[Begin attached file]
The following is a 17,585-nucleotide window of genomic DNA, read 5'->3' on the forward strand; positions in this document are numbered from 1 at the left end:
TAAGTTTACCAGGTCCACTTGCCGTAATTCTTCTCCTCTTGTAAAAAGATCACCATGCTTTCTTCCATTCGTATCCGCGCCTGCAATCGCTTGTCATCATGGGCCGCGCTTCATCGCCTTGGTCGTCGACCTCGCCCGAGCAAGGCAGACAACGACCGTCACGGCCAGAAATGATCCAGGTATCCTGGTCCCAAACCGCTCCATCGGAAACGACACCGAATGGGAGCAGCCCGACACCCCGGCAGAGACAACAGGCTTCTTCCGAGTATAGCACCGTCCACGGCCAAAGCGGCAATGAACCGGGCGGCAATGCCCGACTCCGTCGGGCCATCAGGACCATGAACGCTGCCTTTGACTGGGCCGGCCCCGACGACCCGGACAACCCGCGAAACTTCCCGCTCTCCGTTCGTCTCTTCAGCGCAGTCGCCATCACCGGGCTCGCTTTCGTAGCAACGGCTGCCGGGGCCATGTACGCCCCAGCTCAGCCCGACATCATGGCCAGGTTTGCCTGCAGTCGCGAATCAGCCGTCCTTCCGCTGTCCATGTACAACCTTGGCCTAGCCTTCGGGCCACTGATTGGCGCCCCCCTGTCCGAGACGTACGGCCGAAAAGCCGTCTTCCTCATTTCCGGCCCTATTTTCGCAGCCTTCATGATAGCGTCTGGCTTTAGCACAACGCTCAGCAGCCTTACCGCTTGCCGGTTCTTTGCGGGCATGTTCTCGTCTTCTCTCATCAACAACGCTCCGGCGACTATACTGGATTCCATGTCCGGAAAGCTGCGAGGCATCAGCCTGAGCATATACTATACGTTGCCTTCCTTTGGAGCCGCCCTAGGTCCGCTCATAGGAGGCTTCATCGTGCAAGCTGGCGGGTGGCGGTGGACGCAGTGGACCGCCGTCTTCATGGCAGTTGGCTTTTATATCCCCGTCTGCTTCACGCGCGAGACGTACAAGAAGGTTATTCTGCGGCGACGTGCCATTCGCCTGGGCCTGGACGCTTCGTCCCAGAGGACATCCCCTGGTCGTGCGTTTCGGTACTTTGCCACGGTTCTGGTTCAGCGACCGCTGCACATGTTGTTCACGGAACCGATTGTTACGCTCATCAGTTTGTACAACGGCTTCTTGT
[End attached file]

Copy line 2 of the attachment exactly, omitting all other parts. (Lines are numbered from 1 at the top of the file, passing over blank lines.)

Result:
TAAGTTTACCAGGTCCACTTGCCGTAATTCTTCTCCTCTTGTAAAAAGATCACCATGCTTTCTTCCATTCGTATCCGCGCCTGCAATCGCTTGTCATCATGGGCCGCGCTTCATCGCCTTGGTCGTCGACCTCGCCCGAGCAAGGCAGACAACGACCGTCACGGCCAGAAATGATCCAGGTATCCTGGTCCCAAACCGCTCCATCGGAAACGACACCGAATGGGAGCAGCCCGACACCCCGGCAGAGACAACAGGCTTCTTCCGAGTATAGCACCGTCCACGGCCAAAGCGGCAATGAACCGGGCGGCAATGCCCGACTCCGTCGGGCCATCAGGACCATGAACGCTGCCTTTGACTGGGCCGGCCCCGACGACCCGGACAACCCGCGAAACTTCCCGCTCTCCGTTCGTCTCTTCAGCGCAGTCGCCATCACCGGGCTCGCTTTCGTAGCAACGGCTGCCGGGGCCATGTACGCCCCAGCTCAGCCCGACATCATGGCCAGGTTTGCCTGCAGTCGCGAATCAGCCGTCCTTCCGCTGTCCATGTACAACCTTGGCCTAGCCTTCGGGCCACTGATTGGCGCCCCCCTGTCCGAGACGTACGGCCGAAAAGCCGTCTTCCTCATTTCCGGCCCTATTTTCGCAGCCTTCATGATAGCGTCTGGCTTTAGCACAACGCTCAGCAGCCTTACCGCTTGCCGGTTCTTTGCGGGCATGTTCTCGTCTTCTCTCATCAACAACGCTCCGGCGACTATACTGGATTCCATGTCCGGAAAGCTGCGAGGCATCAGCCTGAGCATATACTATACGTTGCCTTCCTTTGGAGCCGCCCTAGGTCCGCTCATAGGAGGCTTCATCGTGCAAGCTGGCGGGTGGCGGTGGACGCAGTGGACCGCCGTCTTCATGGCAGTTGGCTTTTATATCCCCGTCTGCTTCACGCGCGAGACGTACAAGAAGGTTATTCTGCGGCGACGTGCCATTCGCCTGGGCCTGGACGCTTCGTCCCAGAGGACATCCCCTGGTCGTGCGTTTCGGTACTTTGCCACGGTTCTGGTTCAGCGACCGCTGCACATGTTGTTCACGGAACCGATTGTTACGCTCATCAGTTTGTACAACGGCTTCTTGT